Department status conferred on neurosurgery

Richard P. Moser named interim chair

By Mark L. Shelton

UMass Medical School Communications

September 05, 2012
moser-richard
Richard P. Moser, MD

UMass Medical School and UMass Memorial Medical Center have conferred departmental status on the surgical specialty of neurosurgery, creating the Department of Neurosurgery, as announced by Terence R. Flotte, MD, executive deputy chancellor, provost and dean of the School of Medicine.

 

Richard P. Moser, MD, professor of surgery and radiation oncology and director of the Massachusetts Center for Translational Research in Neurosurgical Oncology at UMass Memorial, will serve as interim chair of the new department.

Previously, neurological surgery was a specialty division within the Department of Surgery, a once-common practice at academic medical centers. The practice has been changing in recent years, however; as of 2011, more than 60 percent of accredited U.S. medical schools have independent neurosurgery departments.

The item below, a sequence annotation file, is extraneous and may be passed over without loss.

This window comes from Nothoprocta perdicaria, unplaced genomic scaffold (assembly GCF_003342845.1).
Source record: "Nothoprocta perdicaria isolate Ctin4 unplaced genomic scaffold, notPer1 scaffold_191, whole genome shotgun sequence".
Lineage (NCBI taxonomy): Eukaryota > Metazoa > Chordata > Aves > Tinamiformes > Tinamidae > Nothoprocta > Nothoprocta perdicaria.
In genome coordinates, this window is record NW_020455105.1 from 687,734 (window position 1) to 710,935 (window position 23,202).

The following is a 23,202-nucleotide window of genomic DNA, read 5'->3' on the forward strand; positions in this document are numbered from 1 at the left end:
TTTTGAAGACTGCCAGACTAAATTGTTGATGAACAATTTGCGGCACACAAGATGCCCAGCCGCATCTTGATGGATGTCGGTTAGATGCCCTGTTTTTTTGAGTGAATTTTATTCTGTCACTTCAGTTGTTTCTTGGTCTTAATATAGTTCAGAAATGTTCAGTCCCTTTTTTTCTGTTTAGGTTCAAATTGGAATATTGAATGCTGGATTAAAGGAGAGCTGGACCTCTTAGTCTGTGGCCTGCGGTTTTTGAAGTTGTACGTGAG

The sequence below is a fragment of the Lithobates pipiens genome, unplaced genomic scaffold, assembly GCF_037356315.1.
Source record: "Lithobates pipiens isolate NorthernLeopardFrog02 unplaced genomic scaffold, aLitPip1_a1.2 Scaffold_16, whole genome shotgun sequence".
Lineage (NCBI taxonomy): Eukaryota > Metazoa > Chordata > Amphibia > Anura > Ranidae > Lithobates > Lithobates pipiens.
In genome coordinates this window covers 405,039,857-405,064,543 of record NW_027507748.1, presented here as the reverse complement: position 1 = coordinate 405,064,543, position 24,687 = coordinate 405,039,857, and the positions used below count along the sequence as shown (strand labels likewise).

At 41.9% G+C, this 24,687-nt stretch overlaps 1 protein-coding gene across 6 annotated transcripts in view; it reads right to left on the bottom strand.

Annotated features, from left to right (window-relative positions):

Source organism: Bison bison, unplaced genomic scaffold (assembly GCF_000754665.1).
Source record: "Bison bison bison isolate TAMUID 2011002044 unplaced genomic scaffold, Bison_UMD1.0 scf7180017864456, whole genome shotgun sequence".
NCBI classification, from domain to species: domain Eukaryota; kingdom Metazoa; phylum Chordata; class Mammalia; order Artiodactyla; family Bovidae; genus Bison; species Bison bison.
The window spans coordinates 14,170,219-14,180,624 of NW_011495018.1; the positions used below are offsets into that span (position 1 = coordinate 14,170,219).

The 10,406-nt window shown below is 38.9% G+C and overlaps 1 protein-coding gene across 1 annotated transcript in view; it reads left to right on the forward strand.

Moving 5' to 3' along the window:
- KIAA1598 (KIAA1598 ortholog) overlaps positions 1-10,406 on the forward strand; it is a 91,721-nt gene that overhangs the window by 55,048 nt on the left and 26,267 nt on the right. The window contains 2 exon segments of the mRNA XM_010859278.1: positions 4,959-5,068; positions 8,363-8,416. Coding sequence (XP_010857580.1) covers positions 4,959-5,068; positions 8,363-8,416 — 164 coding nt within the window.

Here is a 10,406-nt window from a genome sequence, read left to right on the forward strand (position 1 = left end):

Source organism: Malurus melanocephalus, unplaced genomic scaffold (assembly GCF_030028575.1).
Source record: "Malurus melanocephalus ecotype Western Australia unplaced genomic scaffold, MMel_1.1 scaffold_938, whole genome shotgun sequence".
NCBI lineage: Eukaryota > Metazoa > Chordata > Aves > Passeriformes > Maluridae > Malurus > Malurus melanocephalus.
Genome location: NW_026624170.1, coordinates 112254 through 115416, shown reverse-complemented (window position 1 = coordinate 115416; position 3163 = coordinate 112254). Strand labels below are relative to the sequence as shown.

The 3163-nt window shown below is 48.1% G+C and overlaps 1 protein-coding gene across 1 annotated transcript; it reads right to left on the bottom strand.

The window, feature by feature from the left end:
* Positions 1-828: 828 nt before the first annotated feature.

“The newly established Department of Neurosurgery at UMass Medical School and UMass Memorial will enjoy a favorable position in the recruitment of additional faculty, implement strategies to build upon the high-quality clinical care and education provided by our outstanding neurosurgical faculty and staff, and expand upon the basic and clinical research underway,” said Dr. Flotte. One goal will include the re-establishment of the neurosurgery residency program.

“Establishing neurosurgery as a department is in accordance with the Academic Affiliation and Support Agreement between the University of Massachusetts and UMass Memorial, which guides our strongly aligned and shared academic mission,” Flotte said. “We will develop complementary academic and clinical strategies, including the recruitment of faculty leadership, which are linked through joint investment.”

Dr. Moser is widely regarded for his excellent clinical skills and translational research interests. “He is an ideal steward to guide the transition from division to full department. He will work closely with his colleagues in the field and with academic and clinical leadership to define near-term plans for the organization and activity of the department,” said Flotte.